There are so many who should be thanked for their tireless efforts, ideas, support, and resources — Marina Rust, Kate Schelter, Kate Belin, Jonathan Myles-Lea, Madison Cox, Annette de la Renta, Giancarlo Giammetti, Peter Pennoyer, Robert A.M. Stern, fellow bloggers like Heather Clawson, etc. etc. Rachel Feinstein who was instrumental in mobilizing artists to create a group letter, the Historic Districts Council, Friends of the Upper East Side Historic Districts, Defenders of the Historic Upper East Side, the expertise and leadership of the Cultural Landscape Foundation as well as the Garden Club of America, and of course everyone at Unite to Save the Frick — all of whose collective efforts have been critical in persuading the powers that be to preserve this glorious bit of hallowed ground.

The Frick Garden by Annika Connor

The Frick Garden by Annika Connor

Celebrating the saving of the Russell Page garden at the Frick, I’m decked out in my “flowers not towers” Tom Ford floral silk/cotton pants (a special thank you to Jeffrey Sternfeld for finding these beauties for me), lavender silk wook jacket, white cotton shirt with French cuffs and a royal dot print silk pocket square, Seaman Schepps pearl and pale blue sapphire cuff links, vintage Rolex, Hadliegh royal blue gingham tasseled slippers, Creed Pure White Cologne and a bit of a sun kissed glow via Tom Ford Bronzing Gel.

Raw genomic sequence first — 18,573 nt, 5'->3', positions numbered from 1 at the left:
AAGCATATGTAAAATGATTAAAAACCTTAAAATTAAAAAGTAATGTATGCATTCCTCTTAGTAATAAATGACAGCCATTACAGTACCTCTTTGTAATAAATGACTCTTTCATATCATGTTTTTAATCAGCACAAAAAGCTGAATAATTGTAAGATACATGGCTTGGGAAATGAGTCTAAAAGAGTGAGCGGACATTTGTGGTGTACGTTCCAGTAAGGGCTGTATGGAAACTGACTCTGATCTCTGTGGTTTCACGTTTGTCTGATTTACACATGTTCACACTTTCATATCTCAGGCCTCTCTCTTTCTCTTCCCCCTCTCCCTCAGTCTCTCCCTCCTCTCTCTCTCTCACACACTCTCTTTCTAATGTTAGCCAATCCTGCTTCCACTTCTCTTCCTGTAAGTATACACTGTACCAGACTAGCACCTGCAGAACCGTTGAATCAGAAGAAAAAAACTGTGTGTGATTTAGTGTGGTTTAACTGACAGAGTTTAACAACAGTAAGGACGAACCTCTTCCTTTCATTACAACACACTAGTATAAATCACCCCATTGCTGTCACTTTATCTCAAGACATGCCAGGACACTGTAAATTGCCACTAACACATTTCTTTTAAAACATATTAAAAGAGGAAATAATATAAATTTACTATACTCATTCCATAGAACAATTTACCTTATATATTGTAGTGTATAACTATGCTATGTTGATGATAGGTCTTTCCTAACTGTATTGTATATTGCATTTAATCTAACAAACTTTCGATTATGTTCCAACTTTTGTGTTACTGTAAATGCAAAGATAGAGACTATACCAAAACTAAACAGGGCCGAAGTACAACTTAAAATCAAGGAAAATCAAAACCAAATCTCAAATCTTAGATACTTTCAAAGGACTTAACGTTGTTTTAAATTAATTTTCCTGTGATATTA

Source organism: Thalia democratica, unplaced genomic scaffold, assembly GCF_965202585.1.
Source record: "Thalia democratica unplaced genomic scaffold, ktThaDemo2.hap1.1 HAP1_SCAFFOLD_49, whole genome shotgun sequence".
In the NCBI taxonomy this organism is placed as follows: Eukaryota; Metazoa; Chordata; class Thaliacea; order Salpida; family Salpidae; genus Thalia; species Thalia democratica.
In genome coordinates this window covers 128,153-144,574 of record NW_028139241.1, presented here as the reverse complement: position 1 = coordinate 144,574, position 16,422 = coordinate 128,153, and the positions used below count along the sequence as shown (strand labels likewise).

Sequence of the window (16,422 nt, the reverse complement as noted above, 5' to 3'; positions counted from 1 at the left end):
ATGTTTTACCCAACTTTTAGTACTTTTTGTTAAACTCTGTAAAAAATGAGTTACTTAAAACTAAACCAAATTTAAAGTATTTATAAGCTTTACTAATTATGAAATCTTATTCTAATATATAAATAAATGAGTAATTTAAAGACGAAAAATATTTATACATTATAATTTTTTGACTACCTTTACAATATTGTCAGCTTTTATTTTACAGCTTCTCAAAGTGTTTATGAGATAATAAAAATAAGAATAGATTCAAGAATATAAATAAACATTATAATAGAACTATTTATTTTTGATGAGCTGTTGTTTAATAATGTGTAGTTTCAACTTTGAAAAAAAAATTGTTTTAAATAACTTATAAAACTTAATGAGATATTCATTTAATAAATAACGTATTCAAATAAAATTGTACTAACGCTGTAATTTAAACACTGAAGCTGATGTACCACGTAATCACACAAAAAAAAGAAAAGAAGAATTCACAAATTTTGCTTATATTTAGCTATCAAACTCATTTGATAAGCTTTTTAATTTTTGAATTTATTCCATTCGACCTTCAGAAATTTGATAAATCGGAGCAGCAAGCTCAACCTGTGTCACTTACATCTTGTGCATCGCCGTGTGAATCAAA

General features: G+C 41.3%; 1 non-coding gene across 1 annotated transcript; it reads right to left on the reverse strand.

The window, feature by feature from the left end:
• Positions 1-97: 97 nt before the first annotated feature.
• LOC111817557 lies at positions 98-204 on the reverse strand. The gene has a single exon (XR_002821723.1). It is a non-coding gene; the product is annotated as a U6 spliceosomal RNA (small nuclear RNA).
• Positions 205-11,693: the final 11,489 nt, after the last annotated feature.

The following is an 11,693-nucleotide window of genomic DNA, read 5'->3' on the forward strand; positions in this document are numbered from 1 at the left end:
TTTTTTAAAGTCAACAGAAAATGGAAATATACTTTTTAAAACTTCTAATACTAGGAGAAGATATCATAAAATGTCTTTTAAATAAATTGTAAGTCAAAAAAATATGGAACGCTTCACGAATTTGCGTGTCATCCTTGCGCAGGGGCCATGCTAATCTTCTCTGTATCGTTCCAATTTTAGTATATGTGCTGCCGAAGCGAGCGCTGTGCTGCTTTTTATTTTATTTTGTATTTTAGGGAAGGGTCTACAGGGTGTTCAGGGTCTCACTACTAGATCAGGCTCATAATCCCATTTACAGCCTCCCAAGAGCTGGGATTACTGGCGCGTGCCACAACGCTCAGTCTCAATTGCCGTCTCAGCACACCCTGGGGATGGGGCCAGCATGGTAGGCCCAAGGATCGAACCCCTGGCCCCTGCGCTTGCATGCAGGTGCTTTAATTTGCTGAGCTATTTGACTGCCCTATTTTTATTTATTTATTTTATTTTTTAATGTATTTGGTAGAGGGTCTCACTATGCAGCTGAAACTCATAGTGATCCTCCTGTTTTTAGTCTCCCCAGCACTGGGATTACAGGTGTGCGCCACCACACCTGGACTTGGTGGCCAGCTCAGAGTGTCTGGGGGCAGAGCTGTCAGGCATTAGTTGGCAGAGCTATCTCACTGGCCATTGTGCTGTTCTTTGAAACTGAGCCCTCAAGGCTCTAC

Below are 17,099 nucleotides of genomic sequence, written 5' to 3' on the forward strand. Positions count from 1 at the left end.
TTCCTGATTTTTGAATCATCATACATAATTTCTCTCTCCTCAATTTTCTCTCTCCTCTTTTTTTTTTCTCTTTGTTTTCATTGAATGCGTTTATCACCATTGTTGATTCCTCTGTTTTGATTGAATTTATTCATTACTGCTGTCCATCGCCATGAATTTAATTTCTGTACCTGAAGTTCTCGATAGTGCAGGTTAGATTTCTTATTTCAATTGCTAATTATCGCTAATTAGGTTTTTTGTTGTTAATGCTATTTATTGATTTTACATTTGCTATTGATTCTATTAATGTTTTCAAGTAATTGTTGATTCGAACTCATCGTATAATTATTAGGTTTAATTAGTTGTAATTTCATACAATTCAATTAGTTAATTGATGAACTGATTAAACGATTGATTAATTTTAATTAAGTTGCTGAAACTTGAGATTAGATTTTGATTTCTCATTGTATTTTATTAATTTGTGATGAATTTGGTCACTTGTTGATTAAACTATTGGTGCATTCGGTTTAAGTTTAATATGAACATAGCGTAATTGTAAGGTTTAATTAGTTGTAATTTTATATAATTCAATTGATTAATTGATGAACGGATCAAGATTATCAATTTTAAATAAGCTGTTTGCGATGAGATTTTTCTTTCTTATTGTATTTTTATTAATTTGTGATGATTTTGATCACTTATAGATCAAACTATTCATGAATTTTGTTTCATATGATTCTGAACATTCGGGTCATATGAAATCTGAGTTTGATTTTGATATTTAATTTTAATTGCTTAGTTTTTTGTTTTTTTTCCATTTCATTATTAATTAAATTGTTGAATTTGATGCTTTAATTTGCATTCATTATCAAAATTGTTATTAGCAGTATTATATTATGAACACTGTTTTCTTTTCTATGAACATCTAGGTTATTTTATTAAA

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YEW TREE HOUSE ANTIQUES

James Andrew at Yew Tree House Antiques

James Andrew at Yew Tree House Antiques


During my years with Albert Hadley, I loved shopping with him to find interesting things for his clients. As you might imagine, that time under his mentorship has had such a major influence on my own aesthetic. The wildly eclectic Hadley was drawn to pieces with personality, and he always managed to find the most sublime things wherever he was. He did have his favorite haunts, though. Take for instance, Yew Tree House Antiques — located slightly off the beaten track at 414 East 71st Street here in town, they’re known for their assortment of “Antiques of Character.” One is always guaranteed a sensational surprise – there you’ll find the unusual, the witty, and the superb.

I approach design as a couturier would, creating highly personal environments for my clients. My mission has always been to delight the senses, and to create the perfect backdrop for the good-life. Needless to say, I’m hugely reliant on shops like Yew Tree House Antiques to realize this mission. I recently found a fabulous English Arts and Crafts fender seat for a client and stopped by Yew Tree House Antiques to see what other treasures they might have — I was quite taken with the remarkable collection of 52 carved miro wood fish (top) made as souvenirs from Pitcairn Island. I can easily envision these displayed on a massive wall in a client of mine’s Montauk home.

Suitably attired for a warm Spring day, I’m sporting a Tom Ford palest pink silk suit, brown and pale pink floral print cotton shirt, brown and ivory silk glen plaid pocket square, brown leather belt with rose gold buckle and brown suede tasseled loafers, vintage Rolex, and my fragrance is Creed Acqua Originale – Vetiver and Geranium https://www.creedboutique.com/creed-acqua-originale-collection/203-vetiver-geranium.html